Monday, January 18, 2010

Winning Arguments and Winning Respect

As you’d expect, Andrew Sullivan and his crew are on top of the Proposition 8 trial. Among the many reasons for paying attention is that the trial promises to be terrific theatre. Think of it along the lines of Inherit the Wind, the play and film about the Scopes Trial with the hero playing a Clarence Darrow figure and his foil playing a tottering William Jennings Bryan figure. It testifies to David Boies and Theodore Olson’s extraordinary skill that they’ve managed to move the District Court, first, to stage a courtroom drama that reduces the multi-dimensional political battle over Proposition 8 to a simple, winnable, argument, and second, to cast them in the Darrow role.

You can acknowledge the power of the argument Boies and Olson intend to make without approving of their enterprise. Lots of same-sex marriage supporters still believe that it’s unwise because they're likely to lose in court. I wonder if the trial’s self-defeating even if they win.

Recall the circumstances under which Proposition 8 arose. Same-sex relationships had been recognized under California law for nine years before Proposition 8 was put before California voters. The 2003 California Domestic Partners Rights and Responsibilities Act established the legal presumption, subject only to some minor enumerated exceptions, that domestic partnerships confer the same substantive rights on same-sex couples that civil marriages confer on opposite-sex couples. Proposition 8 was carefully worded neither to deprive same-sex domestic partners of any tangible benefit enjoyed, nor relieve them any tangible burden born, by opposite-sex spouses. It asked only whether “the California Constitution [should] be changed to eliminate the right of same-sex couples to marry, providing that only marriage between a man and a woman is valid or recognized in California?”

That meant that the only substantive issue raised by Proposition 8 was whether same-sex domestic partners had a right that state functionaries and public documents call their legally recognized relationship a “marriage.” It matters intensely to supporters and opponents of same-sex marriage because they both acknowledge that calling a coupling a “marriage” elevates its moral stature. So Proposition 8 was really an argument about whether Californians should hold, or at least speak officially as if they hold, heterosexual and homosexual couplings in equal moral esteem.

I can't speak for gays and lesbians, but I imagine it’s been a long time since many of them needed validation from a court to enable them to respect themselves and appreciate the value of their same-sex partnerships. They already know that they’re entitled to respect. What they want above all, I presume, is actually being respected. Same-sex marriage licenses matter in that connection principally because they’re tokens of straight people’s newfound recognition of, and respect for, the unchosen sexual identity of gay and lesbian persons.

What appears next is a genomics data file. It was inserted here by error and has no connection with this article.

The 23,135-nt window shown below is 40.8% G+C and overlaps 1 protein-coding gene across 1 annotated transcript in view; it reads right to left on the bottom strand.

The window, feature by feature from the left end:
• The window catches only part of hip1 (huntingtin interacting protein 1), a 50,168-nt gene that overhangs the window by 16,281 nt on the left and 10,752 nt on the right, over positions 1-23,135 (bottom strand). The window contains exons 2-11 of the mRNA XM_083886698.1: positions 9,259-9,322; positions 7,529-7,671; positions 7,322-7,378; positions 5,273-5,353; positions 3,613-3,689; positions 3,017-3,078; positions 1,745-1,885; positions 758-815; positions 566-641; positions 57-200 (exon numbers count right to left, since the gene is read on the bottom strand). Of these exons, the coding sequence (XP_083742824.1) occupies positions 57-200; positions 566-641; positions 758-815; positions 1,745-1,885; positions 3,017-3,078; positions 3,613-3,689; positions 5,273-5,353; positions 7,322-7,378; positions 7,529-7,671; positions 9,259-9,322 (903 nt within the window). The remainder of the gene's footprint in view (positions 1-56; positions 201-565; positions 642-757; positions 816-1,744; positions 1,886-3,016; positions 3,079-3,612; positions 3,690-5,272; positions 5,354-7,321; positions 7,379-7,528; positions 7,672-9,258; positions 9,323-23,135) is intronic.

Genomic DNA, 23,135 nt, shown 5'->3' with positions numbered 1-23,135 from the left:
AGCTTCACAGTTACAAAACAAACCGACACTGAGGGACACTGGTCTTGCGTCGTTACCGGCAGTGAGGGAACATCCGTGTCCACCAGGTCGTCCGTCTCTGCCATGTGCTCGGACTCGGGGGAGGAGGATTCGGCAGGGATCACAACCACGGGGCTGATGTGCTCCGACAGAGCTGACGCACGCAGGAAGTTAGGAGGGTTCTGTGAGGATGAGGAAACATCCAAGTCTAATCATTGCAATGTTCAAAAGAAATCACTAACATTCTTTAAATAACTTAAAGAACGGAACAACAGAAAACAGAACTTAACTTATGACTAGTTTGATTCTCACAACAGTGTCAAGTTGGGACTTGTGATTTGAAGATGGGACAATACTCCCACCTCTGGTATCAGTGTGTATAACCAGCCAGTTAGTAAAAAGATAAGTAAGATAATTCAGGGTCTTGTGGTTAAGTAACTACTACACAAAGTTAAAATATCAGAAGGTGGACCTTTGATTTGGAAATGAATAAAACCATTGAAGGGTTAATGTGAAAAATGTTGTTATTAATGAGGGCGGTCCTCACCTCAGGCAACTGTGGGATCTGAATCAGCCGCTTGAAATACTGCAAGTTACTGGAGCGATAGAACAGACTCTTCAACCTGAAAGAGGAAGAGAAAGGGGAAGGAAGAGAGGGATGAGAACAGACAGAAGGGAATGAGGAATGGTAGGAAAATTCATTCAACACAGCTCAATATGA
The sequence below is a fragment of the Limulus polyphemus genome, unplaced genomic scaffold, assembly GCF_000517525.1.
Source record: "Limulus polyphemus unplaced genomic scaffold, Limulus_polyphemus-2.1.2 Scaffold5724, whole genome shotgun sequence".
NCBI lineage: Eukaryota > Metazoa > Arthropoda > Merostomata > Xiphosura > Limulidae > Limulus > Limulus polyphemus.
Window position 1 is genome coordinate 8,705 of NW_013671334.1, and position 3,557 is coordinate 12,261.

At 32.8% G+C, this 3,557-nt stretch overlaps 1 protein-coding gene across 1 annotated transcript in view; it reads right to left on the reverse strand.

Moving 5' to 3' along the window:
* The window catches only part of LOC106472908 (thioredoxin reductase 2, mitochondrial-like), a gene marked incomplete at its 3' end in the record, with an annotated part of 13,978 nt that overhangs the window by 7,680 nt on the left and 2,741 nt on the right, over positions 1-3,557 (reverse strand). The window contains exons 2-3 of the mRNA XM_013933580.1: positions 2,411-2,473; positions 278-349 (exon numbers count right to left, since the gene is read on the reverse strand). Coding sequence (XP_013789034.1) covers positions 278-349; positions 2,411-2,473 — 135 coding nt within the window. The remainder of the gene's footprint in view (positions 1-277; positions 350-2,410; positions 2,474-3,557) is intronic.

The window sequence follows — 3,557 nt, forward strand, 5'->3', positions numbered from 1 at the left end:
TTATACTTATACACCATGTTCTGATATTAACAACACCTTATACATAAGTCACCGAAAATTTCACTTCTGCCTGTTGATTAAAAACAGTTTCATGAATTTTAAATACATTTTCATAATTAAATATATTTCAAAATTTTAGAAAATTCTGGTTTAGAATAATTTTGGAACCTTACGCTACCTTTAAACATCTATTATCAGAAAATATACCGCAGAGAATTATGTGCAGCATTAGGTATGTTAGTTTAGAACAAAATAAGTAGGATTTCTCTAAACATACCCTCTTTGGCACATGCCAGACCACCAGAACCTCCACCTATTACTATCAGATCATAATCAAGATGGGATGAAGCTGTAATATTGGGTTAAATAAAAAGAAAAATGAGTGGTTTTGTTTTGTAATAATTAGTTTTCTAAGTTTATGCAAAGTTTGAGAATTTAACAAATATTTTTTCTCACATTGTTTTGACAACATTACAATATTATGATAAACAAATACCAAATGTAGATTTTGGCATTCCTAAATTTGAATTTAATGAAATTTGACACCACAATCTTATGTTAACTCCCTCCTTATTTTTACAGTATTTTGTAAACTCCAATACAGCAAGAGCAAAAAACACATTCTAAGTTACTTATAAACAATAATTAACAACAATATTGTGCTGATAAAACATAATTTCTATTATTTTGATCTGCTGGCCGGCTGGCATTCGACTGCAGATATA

Yet if the vote on Proposition 8 showed anything, it showed that most California voters still don’t actually hold heterosexual marriage and same-sex domestic partnerships in equal moral regard, and therefore don’t really extend to gays and lesbians that measure of recognition and respect. That's just a regrettable fact. In the face of it, why should gays and lesbians craving communal recognition of, and respect for their sexual identities, really care more about what any court says than the votes of the 6,838,107 Californians who favored Proposition 8 (or, on the brighter side, the 6,246,463 votes against it)?

Boies and Olson’s answer seems to be that, in our political culture, courts speak with moral authority. So getting a court to say something is a sure way of getting the bulk of citizens to believe it in due course. But that's far from being obviously true. In our system, courts are authorized “to settle” issues about the meaning and constitutionality of a statute for the time being by authoritatively interpreting the law. That implies that citizens and other branches of government are obligated to defer to a court’s legal decisions, not that they’re obligated to believe that those decisions are legally or morally correct. Legal authority need not, and as a matter of fact, often does not, confer moral authority on a court decision.

Indeed, our constitutional system presents us with a standing invitation openly to express our opposition to, and to try to overturn, court decisions that we think are wrong. The liberal community accepted that invitation when it contested Supreme Court appointments and mounted court cases inviting the Court to change its view of the constitutionality of laws criminalizing consensual sodomy in the years between Bowers and Lawrence.

Judicial authority doesn’t, and shouldn't, extend to keeping citizens from thinking impure thoughts about the moral status of gay and lesbian relationships or anything else. Moreover, we know from our experience of how the Supreme Court’s abortion decisions energized the right-to-life movement, that it might have precisely the opposite effect.

Here’s my question: as long as there’s a difference between winning an argument and winning respect, are gays and lesbians well-served by any legal maneuver that preempts the democratic process?

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